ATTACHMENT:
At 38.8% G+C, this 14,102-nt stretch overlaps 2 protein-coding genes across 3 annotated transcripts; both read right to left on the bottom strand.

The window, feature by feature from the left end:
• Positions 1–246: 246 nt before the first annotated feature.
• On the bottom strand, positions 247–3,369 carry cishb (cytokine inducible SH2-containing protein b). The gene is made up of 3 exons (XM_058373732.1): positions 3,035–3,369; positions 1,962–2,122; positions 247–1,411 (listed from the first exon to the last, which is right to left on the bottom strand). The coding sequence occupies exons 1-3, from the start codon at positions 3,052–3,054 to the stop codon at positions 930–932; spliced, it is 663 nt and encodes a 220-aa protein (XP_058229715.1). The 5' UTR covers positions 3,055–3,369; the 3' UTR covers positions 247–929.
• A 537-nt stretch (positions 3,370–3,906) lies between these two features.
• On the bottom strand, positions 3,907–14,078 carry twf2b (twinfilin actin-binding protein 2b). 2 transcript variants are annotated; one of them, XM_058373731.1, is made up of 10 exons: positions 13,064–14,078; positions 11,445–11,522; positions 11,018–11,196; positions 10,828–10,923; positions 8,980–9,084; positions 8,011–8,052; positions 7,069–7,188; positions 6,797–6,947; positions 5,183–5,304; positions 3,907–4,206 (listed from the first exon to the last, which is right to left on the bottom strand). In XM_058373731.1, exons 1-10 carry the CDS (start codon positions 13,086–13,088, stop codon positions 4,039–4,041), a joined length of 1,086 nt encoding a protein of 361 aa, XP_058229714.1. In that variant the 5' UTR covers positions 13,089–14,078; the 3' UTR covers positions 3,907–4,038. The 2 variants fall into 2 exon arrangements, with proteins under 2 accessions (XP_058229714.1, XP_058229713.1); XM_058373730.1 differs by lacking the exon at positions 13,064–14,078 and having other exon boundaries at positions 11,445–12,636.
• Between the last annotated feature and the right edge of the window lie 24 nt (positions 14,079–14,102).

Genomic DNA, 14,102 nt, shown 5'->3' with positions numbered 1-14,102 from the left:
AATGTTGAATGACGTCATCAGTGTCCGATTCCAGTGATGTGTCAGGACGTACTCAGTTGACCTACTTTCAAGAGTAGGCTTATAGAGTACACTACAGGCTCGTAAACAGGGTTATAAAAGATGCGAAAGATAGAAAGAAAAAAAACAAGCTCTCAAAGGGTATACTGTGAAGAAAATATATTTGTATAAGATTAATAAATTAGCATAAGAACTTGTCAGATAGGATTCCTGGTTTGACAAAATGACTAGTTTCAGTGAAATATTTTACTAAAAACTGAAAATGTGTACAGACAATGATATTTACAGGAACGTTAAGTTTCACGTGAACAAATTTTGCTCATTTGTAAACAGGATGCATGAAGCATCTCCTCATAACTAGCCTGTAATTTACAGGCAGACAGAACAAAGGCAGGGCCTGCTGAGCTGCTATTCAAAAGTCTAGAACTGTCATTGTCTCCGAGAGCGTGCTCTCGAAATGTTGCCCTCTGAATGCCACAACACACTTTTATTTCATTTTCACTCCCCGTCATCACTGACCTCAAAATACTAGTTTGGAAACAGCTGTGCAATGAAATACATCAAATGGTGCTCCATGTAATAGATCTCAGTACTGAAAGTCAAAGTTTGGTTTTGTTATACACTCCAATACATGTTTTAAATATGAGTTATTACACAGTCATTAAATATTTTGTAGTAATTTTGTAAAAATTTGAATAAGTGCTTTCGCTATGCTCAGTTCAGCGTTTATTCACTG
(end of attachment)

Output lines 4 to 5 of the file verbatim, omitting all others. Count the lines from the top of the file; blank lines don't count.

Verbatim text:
• On the bottom strand, positions 247–3,369 carry cishb (cytokine inducible SH2-containing protein b). The gene is made up of 3 exons (XM_058373732.1): positions 3,035–3,369; positions 1,962–2,122; positions 247–1,411 (listed from the first exon to the last, which is right to left on the bottom strand). The coding sequence occupies exons 1-3, from the start codon at positions 3,052–3,054 to the stop codon at positions 930–932; spliced, it is 663 nt and encodes a 220-aa protein (XP_058229715.1). The 5' UTR covers positions 3,055–3,369; the 3' UTR covers positions 247–929.
• A 537-nt stretch (positions 3,370–3,906) lies between these two features.